Although the FLSA officially put an end to child labor, it had already been in a steep decline due to the reduced need for unskilled labor in American industries. Child labor in mills, factories, and mines had largely evaporated on its own accord due to improvements in technology and therefore a need for fewer workers. At the same time, youth employment shifted dramatically to the services sector, and it became more freelance in nature. Minors were and are still working, but as casual babysitters or doing yardwork rather than toiling in the harsh conditions of an industrializing America.
Similar to the Keating-Owen Act of 1916, the FLSA was immediately challenged in the courts, but it survived and remains the law today in the United States. In fact, even the original decision in Hammer v. Dagenhart, which had struck down the Keating-Owen Act, was overruled in 1941.
The Keating-Owen Child Labor Act of 1916 represented a major step toward outlawing child labor in the United States and also contributed to a change in popular beliefs about the role of the federal government. Addressing child labor was one of many reforms of the Progressive Era. From approximately 1890 until 1929, progressives sought to improve American society as a whole.
In 1904, the National Child Labor Committee gathered evidence about the plight of child laborers in order to force the federal government to act. Along with the work of other reformers, these efforts resulted in the passage of the Keating-Owen Act in 1916, which prohibited the sale as well as the shipment or delivery of goods produced by child laborers. In order to pass the law, Congress relied on the authority granted to it by the interstate commerce clause of the constitution. The law, however, was challenged, and the Supreme Court ruled it was unconstitutional in Hammer v. Dagenhart (1918) on the grounds that the interstate commerce clause included the power to regulate the sale of goods, but that authority did not extend to manufacturing. In 1938, the Fair Labor Standards Act (FLSA) finally put an end to the use of child labor in the United States.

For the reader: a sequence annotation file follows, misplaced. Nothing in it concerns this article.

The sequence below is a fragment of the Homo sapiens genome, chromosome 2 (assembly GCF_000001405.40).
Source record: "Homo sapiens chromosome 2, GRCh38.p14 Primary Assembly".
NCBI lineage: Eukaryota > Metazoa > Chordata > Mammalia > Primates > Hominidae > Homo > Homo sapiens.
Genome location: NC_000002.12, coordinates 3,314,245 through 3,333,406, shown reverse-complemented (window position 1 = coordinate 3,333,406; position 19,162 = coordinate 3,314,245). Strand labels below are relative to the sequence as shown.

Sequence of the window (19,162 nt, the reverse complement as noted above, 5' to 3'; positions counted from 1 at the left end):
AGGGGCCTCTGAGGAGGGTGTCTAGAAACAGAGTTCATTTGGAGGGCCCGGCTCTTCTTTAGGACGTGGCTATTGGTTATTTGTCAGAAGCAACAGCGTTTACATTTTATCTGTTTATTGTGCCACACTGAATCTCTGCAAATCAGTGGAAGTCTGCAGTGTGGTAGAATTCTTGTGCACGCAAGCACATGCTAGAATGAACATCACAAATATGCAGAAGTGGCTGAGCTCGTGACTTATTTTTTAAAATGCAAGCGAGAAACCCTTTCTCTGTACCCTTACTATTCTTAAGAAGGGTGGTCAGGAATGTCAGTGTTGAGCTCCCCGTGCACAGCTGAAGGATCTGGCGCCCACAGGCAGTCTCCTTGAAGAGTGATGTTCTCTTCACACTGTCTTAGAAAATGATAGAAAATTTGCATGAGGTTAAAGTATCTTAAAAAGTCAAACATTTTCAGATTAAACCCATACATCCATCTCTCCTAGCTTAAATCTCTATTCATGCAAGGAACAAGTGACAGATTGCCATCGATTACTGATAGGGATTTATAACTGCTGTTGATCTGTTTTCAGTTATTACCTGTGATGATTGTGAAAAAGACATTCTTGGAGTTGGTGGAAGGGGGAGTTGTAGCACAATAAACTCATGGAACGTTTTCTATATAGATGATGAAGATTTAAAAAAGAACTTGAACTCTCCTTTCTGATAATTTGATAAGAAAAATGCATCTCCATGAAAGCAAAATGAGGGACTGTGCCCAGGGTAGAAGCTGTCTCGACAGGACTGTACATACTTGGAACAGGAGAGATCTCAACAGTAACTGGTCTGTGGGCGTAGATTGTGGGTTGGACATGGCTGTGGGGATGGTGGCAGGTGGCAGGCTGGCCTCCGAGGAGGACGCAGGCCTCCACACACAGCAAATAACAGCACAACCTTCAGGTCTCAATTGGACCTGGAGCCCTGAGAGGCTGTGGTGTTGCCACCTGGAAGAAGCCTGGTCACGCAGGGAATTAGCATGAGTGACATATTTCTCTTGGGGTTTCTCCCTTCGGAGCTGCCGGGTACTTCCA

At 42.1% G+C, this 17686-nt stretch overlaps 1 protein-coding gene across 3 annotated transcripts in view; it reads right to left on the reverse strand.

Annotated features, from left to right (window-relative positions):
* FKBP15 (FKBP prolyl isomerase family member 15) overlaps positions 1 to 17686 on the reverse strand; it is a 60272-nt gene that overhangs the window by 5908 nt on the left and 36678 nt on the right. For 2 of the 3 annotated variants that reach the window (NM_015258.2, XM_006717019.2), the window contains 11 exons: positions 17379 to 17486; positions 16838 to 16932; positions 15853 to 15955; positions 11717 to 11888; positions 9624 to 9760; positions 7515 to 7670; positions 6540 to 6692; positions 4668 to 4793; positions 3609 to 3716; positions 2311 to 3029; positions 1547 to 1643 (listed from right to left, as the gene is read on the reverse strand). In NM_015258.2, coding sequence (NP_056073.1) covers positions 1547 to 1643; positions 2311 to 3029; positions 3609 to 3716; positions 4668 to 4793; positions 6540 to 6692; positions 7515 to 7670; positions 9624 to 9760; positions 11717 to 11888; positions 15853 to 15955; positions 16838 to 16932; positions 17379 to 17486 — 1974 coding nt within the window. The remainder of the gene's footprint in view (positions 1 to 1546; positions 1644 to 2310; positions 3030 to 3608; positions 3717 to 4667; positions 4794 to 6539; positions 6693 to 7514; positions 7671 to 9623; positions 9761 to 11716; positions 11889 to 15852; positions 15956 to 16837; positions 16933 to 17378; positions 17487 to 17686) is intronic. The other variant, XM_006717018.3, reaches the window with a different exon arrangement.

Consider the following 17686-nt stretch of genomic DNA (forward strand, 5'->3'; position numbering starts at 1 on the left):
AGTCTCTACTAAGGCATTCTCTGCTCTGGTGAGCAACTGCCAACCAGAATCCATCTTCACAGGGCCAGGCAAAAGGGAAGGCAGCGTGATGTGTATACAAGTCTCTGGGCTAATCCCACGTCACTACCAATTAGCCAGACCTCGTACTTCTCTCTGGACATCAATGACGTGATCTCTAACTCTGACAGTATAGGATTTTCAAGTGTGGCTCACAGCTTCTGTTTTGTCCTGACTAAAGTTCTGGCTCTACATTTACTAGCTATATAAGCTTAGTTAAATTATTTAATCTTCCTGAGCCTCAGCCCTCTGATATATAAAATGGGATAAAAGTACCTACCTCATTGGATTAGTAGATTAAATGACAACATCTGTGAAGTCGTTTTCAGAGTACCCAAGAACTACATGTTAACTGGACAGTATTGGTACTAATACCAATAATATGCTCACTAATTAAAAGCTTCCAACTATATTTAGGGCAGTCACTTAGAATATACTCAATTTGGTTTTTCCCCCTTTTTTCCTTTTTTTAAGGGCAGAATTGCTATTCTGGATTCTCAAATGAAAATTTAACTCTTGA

To unlock this lesson you must be a Study.com Member.
Create your account
The Keating-Owen Act of 1916 was ruled unconstitutional by the U.S. Supreme Court shortly after its passage. In this narrow sense, the law failed to achieve its objectives. However, it was successful in turning child labor into a national political issue. More importantly to the long-term historical development of the United States, the act greatly altered perceptions about the scope and role that the federal government should play in the lives of Americans. This set the stage for many later reforms, including child labor to, ultimately, be successful.
Although restrictions on the use of child labor were first implemented in some New England states beginning in the 1830s, it was not banned nationwide until a century later. Because the Keating-Owen Act was ruled unconstitutional, the United States did not have an effective ban or restriction on child labor until the passage of the Fair Labor Standards Act in 1938.
Already a member? Log InBack
I would definitely recommend Study.com to my colleagues. It’s like a teacher waved a magic wand and did the work for me. I feel like it’s a lifeline.